Window titlebars in GNOME Classic feature the minimize and maximize buttons that let the user quickly minimize the windows to the window list, or maximize them to take up all of the space on the desktop.
A traditional Super+Tab window switcher
In GNOME Classic, windows in the Super+Tab window switcher are not grouped by application.
System menu

The system menu is located in the top right corner, and enables the following actions:

  • Updating settings
  • Controlling the sound bar
  • Finding information about your Wi-Fi connection
  • Switching user
  • Logging out
  • Turning off the computer

The GNOME 3 Classic desktop with the Rhythmbox application and the Favorites submenu of the Applications menu

gnome classic new

In GNOME Classic, the overview of windows that are open is not available by default. You can see the list of all open windows in the taskbar at the bottom of the screen. However, you can enable the windows overview similar to what is by default available in GNOME Standard by changing the default settings of the GNOME Classic environment as described in Section 2.4, “Enabling window overview in GNOME Classic”.

2.4. Enabling window overview in GNOME Classic

In GNOME Classic, the overview of open windows is not available by default. This procedure enables the window overview for all users on the system.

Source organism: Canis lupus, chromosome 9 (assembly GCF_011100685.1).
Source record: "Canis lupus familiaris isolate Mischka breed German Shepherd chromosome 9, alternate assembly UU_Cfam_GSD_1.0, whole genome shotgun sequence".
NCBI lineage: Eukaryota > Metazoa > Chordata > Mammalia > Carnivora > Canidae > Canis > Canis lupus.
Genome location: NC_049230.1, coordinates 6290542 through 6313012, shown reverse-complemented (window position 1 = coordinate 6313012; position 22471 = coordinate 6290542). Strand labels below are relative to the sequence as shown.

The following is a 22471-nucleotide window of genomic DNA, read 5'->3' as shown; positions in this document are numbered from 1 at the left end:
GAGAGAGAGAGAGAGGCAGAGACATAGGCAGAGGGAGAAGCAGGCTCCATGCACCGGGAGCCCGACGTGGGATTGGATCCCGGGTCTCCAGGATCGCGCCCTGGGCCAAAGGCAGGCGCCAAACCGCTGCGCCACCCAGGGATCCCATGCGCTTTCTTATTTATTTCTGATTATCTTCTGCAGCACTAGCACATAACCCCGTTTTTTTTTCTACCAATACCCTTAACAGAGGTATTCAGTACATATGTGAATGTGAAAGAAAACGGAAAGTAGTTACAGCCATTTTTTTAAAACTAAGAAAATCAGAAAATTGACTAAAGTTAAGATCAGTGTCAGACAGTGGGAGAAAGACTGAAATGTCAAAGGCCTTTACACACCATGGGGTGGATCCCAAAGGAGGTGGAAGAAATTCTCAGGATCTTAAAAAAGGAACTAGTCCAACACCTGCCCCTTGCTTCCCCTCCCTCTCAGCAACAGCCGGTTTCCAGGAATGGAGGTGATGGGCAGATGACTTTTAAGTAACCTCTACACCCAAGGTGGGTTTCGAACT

Important

Enabling the window overview by this procedure is not a permanent change. Each update of the gnome-classic-session package overwrites the configuration file to the default settings, which disable the window overview.

To keep the window overview enabled, apply the procedure after each update of gnome-classic-session.

Procedure

  1. Open the /usr/share/gnome-shell/modes/classic.json file as the root user.
  2. Find the following line in the file:

    "hasOverview": false
  3. Change the line to the following:

    "hasOverview": true
  4. Save changes, and close the /usr/share/gnome-shell/modes/classic.json file.
  5. Restart the user session.

Verification steps

  1. In your GNOME Classic session, open multiple windows.
  2. Press the Super key to open the window overview.
  3. In the overview, check that:

    • The Dash (the vertical panel on the left side of the screen) is displayed.
    • The bottom panel is not displayed.
    • The workspace switcher is displayed on the right side of the screen.

      Window overview with "hasOverview": true

      has overview true

    With the default settings ("hasOverview": false), the overview has the following features:

    • The Dash is not displayed.
    • The bottom panel is displayed. It includes the Window picker button in its left part and the workspace switcher in its right part.

      Window overview with "hasOverview": false

      has overview false

2.5. Graphics back ends in RHEL 8

In RHEL 8, you can choose between two protocols to build a graphical user interface:

X11
The X11 protocol uses X.Org as the display server. Displaying graphics based on this protocol works the same way as in RHEL 7, where this was the only option.
Wayland
The Wayland protocol on RHEL 8 uses GNOME Shell as its compositor and display server, which is further referred as GNOME Shell on Wayland. Displaying graphics based on the Wayland protocol has some differences and limitation compared to X11.

New installations of RHEL 8 automatically select GNOME Shell on Wayland. However, you can switch to X.Org, or select the required combination of GNOME environment and display server as described in Section 2.8, “Selecting GNOME environment and display protocol”.